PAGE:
9. "The Registration of Baroque Organ Music" by Barbara Owen may be helpful. It includes details of some Italian organs as late as 1831, at which time many of the organs had similar characteristics to much earlier ones. The first distinctive feature is that all ranks can be drawn independently, i.e. instead of a "mixture" stopknob which draws several ranks together, each of the ranks has its own knob. So you might make a chorus with pipes at 8', 4', 2 2/3', 2', 1 3/5', 1 1/3', 1', 2/3', 1/2', 1/3', 1/4'. The second is that the earlier vox humanas were not reed stops, but just a rank of 8' principals, slightly detuned and drawn with a normal principal for a celeste or unda maris effect. I haven't heard many Italian organs live, but I have heard many recordings, and thought that the distinctive sounds could only be obtained on real Italian instruments. I changed my mind when I heard a young Italian giving a recital on the organ at the University of Sussex http://www.npor.org.uk/cgi-bin/Rsearch.cgi...ec_index=N15384 and I was astonished to hear good approximations to the real thing. I don't know what stop combinations were used to achieve this.
  10. I don't know what you should be aiming for, but more knowledgeable contributors may have some suggestions if they know that the book contains organ music from the 18th Century and early 19th Century by Anfossi, Corbisiero, Cotumacci, Fenaroli, Furno, Leo, Piccini, Sigismondo, Speranza, Valente, and Zingarelli
  11. In 2008 it was awarded a Historic Organ Certificate Grade II*. I wonder if it is still in use. It doesn't seem to get a mention or a picture on the church's website. David
  12. It's for real! The front cover bears the word "Music" and has a design with a treble clef on a wavy 9-line stave. The back cover is labelled, "Music Notes - Manuscript paper for inspiration and composition". The maker is "Paper Place B76 1RN". Friends who know something about music might perhaps have bought it as a joke, but I think that they were just not aware of its unconventional nature. Thanks for the thought about hand-bells.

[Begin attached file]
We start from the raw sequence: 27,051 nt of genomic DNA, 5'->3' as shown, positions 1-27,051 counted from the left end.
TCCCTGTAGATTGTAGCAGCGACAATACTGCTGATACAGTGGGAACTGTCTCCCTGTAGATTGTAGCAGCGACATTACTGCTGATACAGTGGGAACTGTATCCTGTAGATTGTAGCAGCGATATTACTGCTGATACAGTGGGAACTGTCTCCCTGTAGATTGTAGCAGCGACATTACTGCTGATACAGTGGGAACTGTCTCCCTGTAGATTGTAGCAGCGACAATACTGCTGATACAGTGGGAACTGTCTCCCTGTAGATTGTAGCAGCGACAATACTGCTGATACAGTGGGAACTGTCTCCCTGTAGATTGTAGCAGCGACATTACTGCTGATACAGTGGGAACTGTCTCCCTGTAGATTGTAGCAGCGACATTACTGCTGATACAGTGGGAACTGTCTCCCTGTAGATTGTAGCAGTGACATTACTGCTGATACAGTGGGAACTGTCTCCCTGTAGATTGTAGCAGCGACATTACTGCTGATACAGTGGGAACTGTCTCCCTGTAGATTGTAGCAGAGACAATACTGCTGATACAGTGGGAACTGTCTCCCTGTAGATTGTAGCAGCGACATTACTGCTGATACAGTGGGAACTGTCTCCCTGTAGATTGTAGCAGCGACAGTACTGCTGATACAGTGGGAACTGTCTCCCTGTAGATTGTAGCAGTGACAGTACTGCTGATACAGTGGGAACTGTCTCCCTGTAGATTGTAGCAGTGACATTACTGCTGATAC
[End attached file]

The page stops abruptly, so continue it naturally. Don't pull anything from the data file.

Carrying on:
13. In the case of the Spanish music, there may be an explanation for it. Some of the repertoire originated on the vihuela - an instrument like a guitar, but with double strings - and it was transferred to keyboards, including harpsichord, clavichord and organ with minimum changes. On the vihuela a long note may continue sounding on one string while passages including the same note can be played independently on another string. When transferred to keyboard there has to be some compromise. Even music which originated on the organ needs some work-arounds. Large stretches possible with a short octave can't be done with the hands, and need the odd insertion from the pedals. The split keyboards, allowing different registrations in the treble and bass, can be simulated on modern organs by the use of two manuals, but there are cases where one hand spanned the break in a way which doesn't permit the same stretch on two keyboards.
  14. My friends gave me a strange manuscript book for Christmas. The hard cover simply says "Music" and it contains about 100 pages of manuscript paper. Each page has just four large staves - each of them with only four lines. I doubt if it was intended for plainchant or bass guitar, and I wonder if this was a non-musician's mistake at the printers, not realising that conventional music is written on 5-line staves.